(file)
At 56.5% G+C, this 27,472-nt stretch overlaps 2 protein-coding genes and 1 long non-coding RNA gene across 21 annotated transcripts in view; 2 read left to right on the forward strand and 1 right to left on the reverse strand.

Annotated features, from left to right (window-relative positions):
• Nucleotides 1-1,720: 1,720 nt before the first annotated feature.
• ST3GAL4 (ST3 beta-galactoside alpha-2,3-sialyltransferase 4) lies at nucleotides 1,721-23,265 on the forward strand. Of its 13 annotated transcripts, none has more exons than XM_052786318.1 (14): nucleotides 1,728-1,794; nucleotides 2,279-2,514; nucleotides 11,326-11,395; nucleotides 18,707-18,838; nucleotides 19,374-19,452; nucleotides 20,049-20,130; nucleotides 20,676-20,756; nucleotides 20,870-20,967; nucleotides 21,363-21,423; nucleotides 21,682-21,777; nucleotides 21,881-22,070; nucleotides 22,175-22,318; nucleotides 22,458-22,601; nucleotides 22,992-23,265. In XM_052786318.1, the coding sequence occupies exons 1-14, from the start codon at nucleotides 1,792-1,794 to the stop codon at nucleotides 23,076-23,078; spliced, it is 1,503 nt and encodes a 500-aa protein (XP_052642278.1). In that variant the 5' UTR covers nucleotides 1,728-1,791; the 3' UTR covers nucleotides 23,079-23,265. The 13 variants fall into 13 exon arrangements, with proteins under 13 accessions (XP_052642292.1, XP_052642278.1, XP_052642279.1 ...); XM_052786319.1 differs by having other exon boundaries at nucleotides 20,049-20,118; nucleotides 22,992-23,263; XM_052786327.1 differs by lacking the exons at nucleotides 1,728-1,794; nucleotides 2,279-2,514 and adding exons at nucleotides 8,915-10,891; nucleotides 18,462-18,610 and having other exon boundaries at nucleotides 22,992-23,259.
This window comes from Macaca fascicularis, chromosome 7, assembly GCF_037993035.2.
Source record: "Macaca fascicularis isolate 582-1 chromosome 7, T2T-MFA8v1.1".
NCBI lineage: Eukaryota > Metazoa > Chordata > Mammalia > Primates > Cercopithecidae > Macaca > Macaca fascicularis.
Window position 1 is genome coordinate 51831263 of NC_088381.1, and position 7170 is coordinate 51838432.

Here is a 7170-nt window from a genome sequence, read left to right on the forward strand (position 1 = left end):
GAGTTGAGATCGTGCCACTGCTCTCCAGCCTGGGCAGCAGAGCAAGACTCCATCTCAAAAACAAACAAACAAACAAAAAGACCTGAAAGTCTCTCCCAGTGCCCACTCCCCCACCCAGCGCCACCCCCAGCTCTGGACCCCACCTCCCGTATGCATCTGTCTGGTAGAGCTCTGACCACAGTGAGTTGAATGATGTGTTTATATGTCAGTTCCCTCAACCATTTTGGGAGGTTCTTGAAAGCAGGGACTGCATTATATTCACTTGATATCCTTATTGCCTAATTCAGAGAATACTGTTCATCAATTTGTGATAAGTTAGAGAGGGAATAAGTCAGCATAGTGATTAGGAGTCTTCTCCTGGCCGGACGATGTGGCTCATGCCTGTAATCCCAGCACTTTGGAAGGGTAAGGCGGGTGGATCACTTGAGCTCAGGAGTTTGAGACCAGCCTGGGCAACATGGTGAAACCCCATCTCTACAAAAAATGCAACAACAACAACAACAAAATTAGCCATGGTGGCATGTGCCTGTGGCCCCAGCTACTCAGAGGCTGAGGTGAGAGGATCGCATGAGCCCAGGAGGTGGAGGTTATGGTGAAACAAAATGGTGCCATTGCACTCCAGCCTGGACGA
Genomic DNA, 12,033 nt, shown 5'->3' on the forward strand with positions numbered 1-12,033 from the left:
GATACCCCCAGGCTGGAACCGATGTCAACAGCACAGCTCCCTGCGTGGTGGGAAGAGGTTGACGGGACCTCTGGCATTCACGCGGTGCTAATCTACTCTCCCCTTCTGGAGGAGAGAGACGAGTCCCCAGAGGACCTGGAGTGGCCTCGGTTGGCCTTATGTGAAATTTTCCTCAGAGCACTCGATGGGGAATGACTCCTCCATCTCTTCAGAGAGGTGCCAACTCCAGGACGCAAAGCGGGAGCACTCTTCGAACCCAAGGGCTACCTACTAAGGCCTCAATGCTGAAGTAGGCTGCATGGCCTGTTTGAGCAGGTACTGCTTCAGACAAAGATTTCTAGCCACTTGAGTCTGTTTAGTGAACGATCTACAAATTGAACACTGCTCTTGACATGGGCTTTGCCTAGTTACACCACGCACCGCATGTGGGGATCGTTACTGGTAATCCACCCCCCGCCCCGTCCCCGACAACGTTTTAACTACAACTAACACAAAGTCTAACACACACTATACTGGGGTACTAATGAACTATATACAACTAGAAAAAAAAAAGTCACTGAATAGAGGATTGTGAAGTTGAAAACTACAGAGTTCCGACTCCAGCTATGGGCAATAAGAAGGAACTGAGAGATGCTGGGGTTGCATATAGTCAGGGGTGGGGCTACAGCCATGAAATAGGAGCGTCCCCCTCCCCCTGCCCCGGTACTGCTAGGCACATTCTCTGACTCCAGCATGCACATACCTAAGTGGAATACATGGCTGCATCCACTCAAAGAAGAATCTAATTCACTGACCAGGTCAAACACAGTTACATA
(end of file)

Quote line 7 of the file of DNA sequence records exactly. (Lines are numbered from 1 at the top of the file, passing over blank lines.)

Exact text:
NCBI lineage: Eukaryota > Metazoa > Chordata > Mammalia > Primates > Cercopithecidae > Macaca > Macaca fascicularis.